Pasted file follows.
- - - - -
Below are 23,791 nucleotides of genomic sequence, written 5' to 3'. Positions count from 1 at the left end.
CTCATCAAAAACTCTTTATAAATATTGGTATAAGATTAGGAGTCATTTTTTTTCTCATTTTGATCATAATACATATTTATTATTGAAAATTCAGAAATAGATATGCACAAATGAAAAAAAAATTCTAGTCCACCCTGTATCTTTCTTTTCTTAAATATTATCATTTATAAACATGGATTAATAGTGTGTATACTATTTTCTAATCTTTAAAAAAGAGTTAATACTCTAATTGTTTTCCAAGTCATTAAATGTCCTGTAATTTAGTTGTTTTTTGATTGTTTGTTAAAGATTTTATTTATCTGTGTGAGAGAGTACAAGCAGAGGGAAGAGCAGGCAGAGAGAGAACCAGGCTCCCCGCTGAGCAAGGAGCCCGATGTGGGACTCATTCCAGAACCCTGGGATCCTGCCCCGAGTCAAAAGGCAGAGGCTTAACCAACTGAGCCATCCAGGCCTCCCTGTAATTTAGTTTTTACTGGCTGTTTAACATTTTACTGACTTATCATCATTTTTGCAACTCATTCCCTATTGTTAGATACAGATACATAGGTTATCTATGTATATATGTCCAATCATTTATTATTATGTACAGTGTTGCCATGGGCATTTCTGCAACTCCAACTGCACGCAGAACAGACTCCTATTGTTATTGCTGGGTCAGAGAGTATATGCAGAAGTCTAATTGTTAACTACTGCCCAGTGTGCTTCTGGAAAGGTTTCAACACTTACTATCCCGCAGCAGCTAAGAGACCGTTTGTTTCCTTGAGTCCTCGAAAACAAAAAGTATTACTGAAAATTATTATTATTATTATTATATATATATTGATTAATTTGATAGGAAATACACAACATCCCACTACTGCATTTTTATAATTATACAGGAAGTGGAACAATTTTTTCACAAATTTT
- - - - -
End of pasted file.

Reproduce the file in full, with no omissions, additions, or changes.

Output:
Below are 23,791 nucleotides of genomic sequence, written 5' to 3'. Positions count from 1 at the left end.
CTCATCAAAAACTCTTTATAAATATTGGTATAAGATTAGGAGTCATTTTTTTTCTCATTTTGATCATAATACATATTTATTATTGAAAATTCAGAAATAGATATGCACAAATGAAAAAAAAATTCTAGTCCACCCTGTATCTTTCTTTTCTTAAATATTATCATTTATAAACATGGATTAATAGTGTGTATACTATTTTCTAATCTTTAAAAAAGAGTTAATACTCTAATTGTTTTCCAAGTCATTAAATGTCCTGTAATTTAGTTGTTTTTTGATTGTTTGTTAAAGATTTTATTTATCTGTGTGAGAGAGTACAAGCAGAGGGAAGAGCAGGCAGAGAGAGAACCAGGCTCCCCGCTGAGCAAGGAGCCCGATGTGGGACTCATTCCAGAACCCTGGGATCCTGCCCCGAGTCAAAAGGCAGAGGCTTAACCAACTGAGCCATCCAGGCCTCCCTGTAATTTAGTTTTTACTGGCTGTTTAACATTTTACTGACTTATCATCATTTTTGCAACTCATTCCCTATTGTTAGATACAGATACATAGGTTATCTATGTATATATGTCCAATCATTTATTATTATGTACAGTGTTGCCATGGGCATTTCTGCAACTCCAACTGCACGCAGAACAGACTCCTATTGTTATTGCTGGGTCAGAGAGTATATGCAGAAGTCTAATTGTTAACTACTGCCCAGTGTGCTTCTGGAAAGGTTTCAACACTTACTATCCCGCAGCAGCTAAGAGACCGTTTGTTTCCTTGAGTCCTCGAAAACAAAAAGTATTACTGAAAATTATTATTATTATTATTATATATATATTGATTAATTTGATAGGAAATACACAACATCCCACTACTGCATTTTTATAATTATACAGGAAGTGGAACAATTTTTTCACAAATTTT